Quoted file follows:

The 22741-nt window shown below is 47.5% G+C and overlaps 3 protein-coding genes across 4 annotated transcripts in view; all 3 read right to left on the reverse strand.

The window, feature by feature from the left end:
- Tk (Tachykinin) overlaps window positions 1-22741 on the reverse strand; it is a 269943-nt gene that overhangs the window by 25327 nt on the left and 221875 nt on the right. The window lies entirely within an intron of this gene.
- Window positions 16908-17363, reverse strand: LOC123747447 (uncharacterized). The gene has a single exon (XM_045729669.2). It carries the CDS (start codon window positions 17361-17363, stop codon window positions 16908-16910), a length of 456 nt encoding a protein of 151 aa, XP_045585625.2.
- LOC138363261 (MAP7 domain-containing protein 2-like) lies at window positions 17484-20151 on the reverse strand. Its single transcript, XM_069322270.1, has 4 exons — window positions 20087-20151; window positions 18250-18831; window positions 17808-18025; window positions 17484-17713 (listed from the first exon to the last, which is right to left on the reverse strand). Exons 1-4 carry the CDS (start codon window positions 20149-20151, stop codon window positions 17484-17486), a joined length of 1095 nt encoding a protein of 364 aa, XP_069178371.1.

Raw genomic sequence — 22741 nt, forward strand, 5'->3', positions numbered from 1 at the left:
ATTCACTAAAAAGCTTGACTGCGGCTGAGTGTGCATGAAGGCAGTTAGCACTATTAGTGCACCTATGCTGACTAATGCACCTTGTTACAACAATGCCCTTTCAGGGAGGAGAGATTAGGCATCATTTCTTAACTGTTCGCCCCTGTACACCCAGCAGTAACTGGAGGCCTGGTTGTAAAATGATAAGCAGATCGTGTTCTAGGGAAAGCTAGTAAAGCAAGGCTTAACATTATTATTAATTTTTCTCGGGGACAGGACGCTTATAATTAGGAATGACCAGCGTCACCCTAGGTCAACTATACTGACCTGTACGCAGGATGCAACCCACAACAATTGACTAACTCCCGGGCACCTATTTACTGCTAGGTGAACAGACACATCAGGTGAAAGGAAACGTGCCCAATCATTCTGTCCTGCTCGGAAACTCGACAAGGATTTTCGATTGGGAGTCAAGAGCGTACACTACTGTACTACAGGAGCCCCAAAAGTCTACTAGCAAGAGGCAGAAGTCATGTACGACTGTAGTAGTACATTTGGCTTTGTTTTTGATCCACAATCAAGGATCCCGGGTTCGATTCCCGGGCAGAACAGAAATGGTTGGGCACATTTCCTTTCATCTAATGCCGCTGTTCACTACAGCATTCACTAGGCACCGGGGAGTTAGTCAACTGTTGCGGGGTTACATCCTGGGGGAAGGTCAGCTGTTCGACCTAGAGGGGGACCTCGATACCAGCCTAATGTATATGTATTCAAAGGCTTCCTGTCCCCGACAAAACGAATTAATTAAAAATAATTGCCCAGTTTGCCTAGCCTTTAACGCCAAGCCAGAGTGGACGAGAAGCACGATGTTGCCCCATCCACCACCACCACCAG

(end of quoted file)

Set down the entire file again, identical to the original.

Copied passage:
The 22741-nt window shown below is 47.5% G+C and overlaps 3 protein-coding genes across 4 annotated transcripts in view; all 3 read right to left on the reverse strand.

The window, feature by feature from the left end:
- Tk (Tachykinin) overlaps window positions 1-22741 on the reverse strand; it is a 269943-nt gene that overhangs the window by 25327 nt on the left and 221875 nt on the right. The window lies entirely within an intron of this gene.
- Window positions 16908-17363, reverse strand: LOC123747447 (uncharacterized). The gene has a single exon (XM_045729669.2). It carries the CDS (start codon window positions 17361-17363, stop codon window positions 16908-16910), a length of 456 nt encoding a protein of 151 aa, XP_045585625.2.
- LOC138363261 (MAP7 domain-containing protein 2-like) lies at window positions 17484-20151 on the reverse strand. Its single transcript, XM_069322270.1, has 4 exons — window positions 20087-20151; window positions 18250-18831; window positions 17808-18025; window positions 17484-17713 (listed from the first exon to the last, which is right to left on the reverse strand). Exons 1-4 carry the CDS (start codon window positions 20149-20151, stop codon window positions 17484-17486), a joined length of 1095 nt encoding a protein of 364 aa, XP_069178371.1.

Raw genomic sequence — 22741 nt, forward strand, 5'->3', positions numbered from 1 at the left:
ATTCACTAAAAAGCTTGACTGCGGCTGAGTGTGCATGAAGGCAGTTAGCACTATTAGTGCACCTATGCTGACTAATGCACCTTGTTACAACAATGCCCTTTCAGGGAGGAGAGATTAGGCATCATTTCTTAACTGTTCGCCCCTGTACACCCAGCAGTAACTGGAGGCCTGGTTGTAAAATGATAAGCAGATCGTGTTCTAGGGAAAGCTAGTAAAGCAAGGCTTAACATTATTATTAATTTTTCTCGGGGACAGGACGCTTATAATTAGGAATGACCAGCGTCACCCTAGGTCAACTATACTGACCTGTACGCAGGATGCAACCCACAACAATTGACTAACTCCCGGGCACCTATTTACTGCTAGGTGAACAGACACATCAGGTGAAAGGAAACGTGCCCAATCATTCTGTCCTGCTCGGAAACTCGACAAGGATTTTCGATTGGGAGTCAAGAGCGTACACTACTGTACTACAGGAGCCCCAAAAGTCTACTAGCAAGAGGCAGAAGTCATGTACGACTGTAGTAGTACATTTGGCTTTGTTTTTGATCCACAATCAAGGATCCCGGGTTCGATTCCCGGGCAGAACAGAAATGGTTGGGCACATTTCCTTTCATCTAATGCCGCTGTTCACTACAGCATTCACTAGGCACCGGGGAGTTAGTCAACTGTTGCGGGGTTACATCCTGGGGGAAGGTCAGCTGTTCGACCTAGAGGGGGACCTCGATACCAGCCTAATGTATATGTATTCAAAGGCTTCCTGTCCCCGACAAAACGAATTAATTAAAAATAATTGCCCAGTTTGCCTAGCCTTTAACGCCAAGCCAGAGTGGACGAGAAGCACGATGTTGCCCCATCCACCACCACCACCAG